Other possibilities include purchasing a low profile focuser. I did that too. Orion makes a low profile focuser. I bought it, tried it, and returned it. I decided to get more analytical and I disassembled my focuser assembly from my optical tube and held my DSLR by hand and measured the distance from the optical tube to the face of the camera. This dimension turned out to be just over 2 inches.
So much for potential of the JMI or Moonlite low profile focusers I’d researched. Each of these products is constructed such that the total height is about 2.25 inches.
By the way, Dickson Yeager’s 8 inch Orion Newtonian Reflector works just fine for astrophotography with a low profile JMI focuser. And Linda Sinkay’s 10 inch Orion Newtonian Reflector is an “Astrograph” – which means it was “figured” for astrophotography so none of these issues is a problem.
I started a homemade design of a very thin plate with internal threads and a matched piece of threaded tubing that was intended to focus up and down by being rotated. Certainly this combination could be designed to be extremely low profile. After calling a few machine shops and checking some of the online forums, I became convinced that my concept – a threaded “helical” focuser probably already exists.
I finally wound up at “Kineoptics”. Kineoptics makes a 2 inch helical focuser – cost about $125. The product is a very short Crayford telescope focuser with helical bearings providing “extremely smooth backlash free focusing”. See http://www.kineoptics.com/HC-2.html. The Kineoptics buyer has to figure out the mounting details to integrate the focuser onto their telescope. So I purchased a used Orion focuser from an astronomer via Cloudy Nights – cost: $45. I disassembled it and am using just the base plate since interfacing to the round tube body is the most intricate mechanical interface. With the help of a friend, I machined an aluminum sheet metal plate to marry the Kineoptics focuser and base plate and the completed assembly is pictured below. I have also included a photo of the moon, sharply focused in my new design.
- October 22, 2013
Here is an update on our Equatorial Platform - check back to September 20 for the previous update. At that time, the basic frame was built. Now the critical curved "feet" are included and welded in place.
Once we have this platform, our 12 inch Orion dob will be capable of tracking accurately for Astrophotograpy.
The manufacturer tells me that this completes the top portion and now will begin on the baseplate.
We are not sure about the schedule, but the original commitment was 12 weeks which would put delivery in mid November.
Low Profile Focuser
- October 21, 2013
We have completed a project that will allow us to use our Orion 12 inch Newtonian Reflector for Astrophotography!
Normally the response to this challenge is, "it can not be done" since Newtonian Reflectors are "figured" (or set up) for visual use. The focussed image is far too close to the telescope tube and the distance to the back of our cameras is too far to achieve focus.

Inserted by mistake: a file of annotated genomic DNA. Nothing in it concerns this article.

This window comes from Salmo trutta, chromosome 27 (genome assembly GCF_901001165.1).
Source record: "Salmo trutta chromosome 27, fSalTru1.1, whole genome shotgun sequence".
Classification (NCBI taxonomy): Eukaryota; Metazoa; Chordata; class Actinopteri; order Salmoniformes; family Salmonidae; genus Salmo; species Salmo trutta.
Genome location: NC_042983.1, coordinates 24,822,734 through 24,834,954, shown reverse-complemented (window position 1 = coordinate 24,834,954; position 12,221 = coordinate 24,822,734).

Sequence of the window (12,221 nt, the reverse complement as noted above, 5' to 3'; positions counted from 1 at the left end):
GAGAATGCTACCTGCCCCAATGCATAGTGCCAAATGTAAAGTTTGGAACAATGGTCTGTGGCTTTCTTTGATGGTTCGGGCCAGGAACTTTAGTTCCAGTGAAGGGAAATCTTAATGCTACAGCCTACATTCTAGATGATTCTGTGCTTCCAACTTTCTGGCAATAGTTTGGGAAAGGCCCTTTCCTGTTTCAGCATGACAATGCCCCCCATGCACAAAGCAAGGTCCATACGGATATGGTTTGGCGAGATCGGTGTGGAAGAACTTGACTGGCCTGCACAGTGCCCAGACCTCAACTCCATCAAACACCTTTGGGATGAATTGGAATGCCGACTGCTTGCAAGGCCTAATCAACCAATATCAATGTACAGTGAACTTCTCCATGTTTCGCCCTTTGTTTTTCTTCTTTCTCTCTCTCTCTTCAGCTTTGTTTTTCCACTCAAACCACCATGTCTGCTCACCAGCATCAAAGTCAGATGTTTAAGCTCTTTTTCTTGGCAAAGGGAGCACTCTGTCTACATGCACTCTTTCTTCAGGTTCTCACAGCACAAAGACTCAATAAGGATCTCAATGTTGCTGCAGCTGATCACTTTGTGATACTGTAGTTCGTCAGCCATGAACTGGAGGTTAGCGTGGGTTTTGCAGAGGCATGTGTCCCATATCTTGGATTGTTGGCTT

The solution was to build a very low profile focuser allowing the camera to reach "prime focus".
Pictured here is the 3 part focuser assembly.
The black base is a purchased part. It is the lower part of an off the shelf Orion Crayford style focuser. We bought this online for about half of the $90 retail price since buying the piece was far less expensive than machining it.
The shiny aluminum ring is an adapter that we had machined by a friend locally.
The red ring and black assembly above it are a Kineoptics HC2A helical focuser. There are no focuser "wheels" to turn. Rather, this focuser twists and causes the mechanism to focus in and out. Without all the structure and mechanical details, the resultant focuser is very low profile.
Even a low profile Moonlite focuser is about 2.25 inches tall and you must add the thickness of the camera T ring to the total. Prime focus on our equipment requires a measurement of slightly more than 2 inches.
Here is a photo of the full moon I used to prove to myself that focus was achieved.
Stellarium and Comet ISON
- October 9, 2013
Here's a really good link that shows how to add Comet ISON to the object database in Stellarium.
Our 10 inch reflector telescope tracks the stars beautifully via an equatorial mount. This means the telescope rotates in sync with Polaris, thus keeping all objects in the center of the field of view.
Our 12 inch reflector telescope sits on a static mount. Over time, the objects viewed through this telescope drift out of view.
We are investing in an equatorial platform to replace the static mount. This means both scopes will track without adjustments during star parties.
The photo on the right is the top plate for the mount - under construction.
Delivery is expected this November.
Healdsburg Rotary Star Party
- August 16, 2013
We held a Star Party last night at the Vineyard Club in Geyserville for the Healdsburg Rotary Club.
The Vineyard Club is a beautiful location in Geyserville with a Club house and Lake. Approximately 40 persons attended. Dinner was served by "Healdsburger" and it was excellent.
We were in the parking lot observing the moon and Saturn after dessert was served.
Star Party at in western Sonoma County
- August 14, 2013